US President Donald Trump waves to the media outside the White House on January 12, 2021 in Washington, DC (AFP / Brendan Smialowski)

Impeachment alone does not remove Trump’s benefits

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Social media posts shared thousands of times claim that Donald Trump’s second impeachment means he loses a substantial pension, a travel allowance, Secret Service protection, and the “ability to run in 2024.” This is false; experts say none of the claimed consequences would apply without further action by the Senate, and that he is entitled to Secret Service protection regardless.

“For those wondering if it’s worth impeaching him this time, it means he: 1) loses his 200k+ pension for the rest of his life 2) loses his 1 million dollar/year travel allowance 3) loses lifetime full secret service detail 4) loses his ability to run in 2024,” reads a January 8, 2021 Facebook post shared 14,000 times.

Screenshot of a Facebook post taken on January 13, 2021

The post contains a screenshot of a tweet that has since been deleted. More posts are available on Facebook here and here and on Instagram here and here.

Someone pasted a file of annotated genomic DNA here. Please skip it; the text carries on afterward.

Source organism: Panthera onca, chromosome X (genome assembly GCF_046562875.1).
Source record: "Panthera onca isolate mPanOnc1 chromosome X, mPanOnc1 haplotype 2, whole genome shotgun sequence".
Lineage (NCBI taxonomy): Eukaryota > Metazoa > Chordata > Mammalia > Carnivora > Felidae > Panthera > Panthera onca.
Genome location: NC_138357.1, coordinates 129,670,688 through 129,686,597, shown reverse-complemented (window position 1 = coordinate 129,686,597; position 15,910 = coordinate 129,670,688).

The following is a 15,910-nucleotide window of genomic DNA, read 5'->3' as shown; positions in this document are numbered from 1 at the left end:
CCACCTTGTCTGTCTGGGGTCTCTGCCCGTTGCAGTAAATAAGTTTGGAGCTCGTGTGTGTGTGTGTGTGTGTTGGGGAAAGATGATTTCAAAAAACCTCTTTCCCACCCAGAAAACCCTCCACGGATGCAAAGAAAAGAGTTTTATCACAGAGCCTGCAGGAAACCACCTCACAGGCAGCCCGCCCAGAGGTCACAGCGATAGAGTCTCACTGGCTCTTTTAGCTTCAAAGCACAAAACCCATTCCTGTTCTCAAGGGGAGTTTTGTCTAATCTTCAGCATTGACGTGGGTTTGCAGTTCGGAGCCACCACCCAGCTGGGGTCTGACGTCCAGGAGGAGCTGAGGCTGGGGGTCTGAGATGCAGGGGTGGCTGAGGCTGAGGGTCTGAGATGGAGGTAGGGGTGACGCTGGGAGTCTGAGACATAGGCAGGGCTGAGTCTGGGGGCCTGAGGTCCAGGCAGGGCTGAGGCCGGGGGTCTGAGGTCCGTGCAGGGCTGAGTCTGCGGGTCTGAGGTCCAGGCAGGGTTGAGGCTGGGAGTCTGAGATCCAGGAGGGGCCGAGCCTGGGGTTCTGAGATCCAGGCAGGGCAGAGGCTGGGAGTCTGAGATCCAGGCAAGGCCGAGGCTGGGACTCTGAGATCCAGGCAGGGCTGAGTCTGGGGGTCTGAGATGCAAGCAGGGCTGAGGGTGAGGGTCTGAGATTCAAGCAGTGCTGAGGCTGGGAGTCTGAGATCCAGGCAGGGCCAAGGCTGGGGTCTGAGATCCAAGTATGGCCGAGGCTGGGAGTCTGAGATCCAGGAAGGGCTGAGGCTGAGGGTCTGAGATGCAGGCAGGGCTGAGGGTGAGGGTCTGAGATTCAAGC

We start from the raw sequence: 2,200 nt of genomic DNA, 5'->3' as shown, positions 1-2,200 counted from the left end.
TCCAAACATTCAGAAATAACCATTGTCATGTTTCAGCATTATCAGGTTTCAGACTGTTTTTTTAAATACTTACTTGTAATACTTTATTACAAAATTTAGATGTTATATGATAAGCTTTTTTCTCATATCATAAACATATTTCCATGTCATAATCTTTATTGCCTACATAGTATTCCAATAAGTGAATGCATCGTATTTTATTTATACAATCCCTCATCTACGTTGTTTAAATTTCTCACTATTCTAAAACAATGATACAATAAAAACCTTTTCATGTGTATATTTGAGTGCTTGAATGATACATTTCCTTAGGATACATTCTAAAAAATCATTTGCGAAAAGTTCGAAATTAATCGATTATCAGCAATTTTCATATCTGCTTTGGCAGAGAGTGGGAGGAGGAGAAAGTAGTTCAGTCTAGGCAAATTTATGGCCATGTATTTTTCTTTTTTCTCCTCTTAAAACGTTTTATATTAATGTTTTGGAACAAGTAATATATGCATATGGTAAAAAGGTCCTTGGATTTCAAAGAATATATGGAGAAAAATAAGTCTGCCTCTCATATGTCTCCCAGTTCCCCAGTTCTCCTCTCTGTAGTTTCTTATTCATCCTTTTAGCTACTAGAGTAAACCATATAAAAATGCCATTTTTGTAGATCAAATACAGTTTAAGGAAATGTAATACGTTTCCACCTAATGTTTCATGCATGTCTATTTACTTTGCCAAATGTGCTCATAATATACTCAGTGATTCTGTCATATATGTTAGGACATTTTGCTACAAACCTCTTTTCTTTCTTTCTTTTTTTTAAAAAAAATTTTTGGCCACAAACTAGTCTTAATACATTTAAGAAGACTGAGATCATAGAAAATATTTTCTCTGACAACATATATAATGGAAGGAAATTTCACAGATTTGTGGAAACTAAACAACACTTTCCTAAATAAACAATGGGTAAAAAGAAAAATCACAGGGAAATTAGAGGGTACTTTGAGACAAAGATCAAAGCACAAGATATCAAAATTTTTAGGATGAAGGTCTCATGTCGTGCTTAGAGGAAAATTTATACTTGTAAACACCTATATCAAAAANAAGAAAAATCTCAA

The president’s supporters stormed a session of Congress held on January 6 to certify Joe Biden’s victory in the 2020 election, which  Trump repeatedly and falsely claimed was plagued by widespread fraud, including in a speech shortly before the breach of the Capitol. The unrest led to the deaths of five people.

Lawmakers later reconvened and voted to formally certify Biden’s win. 

The Democrat-controlled House of Representatives impeached Trump, for a second time, on January 13 with support from 10 Republicans on the charge of "incitement of insurrection." 

The Republican-controlled Senate, however, is in recess until January 19, and its leadership says there is no way to rush through an impeachment trial before Biden takes over the following day.

This means that Trump, who was acquitted in the Senate last year after his first impeachment, would not be forced out of office early.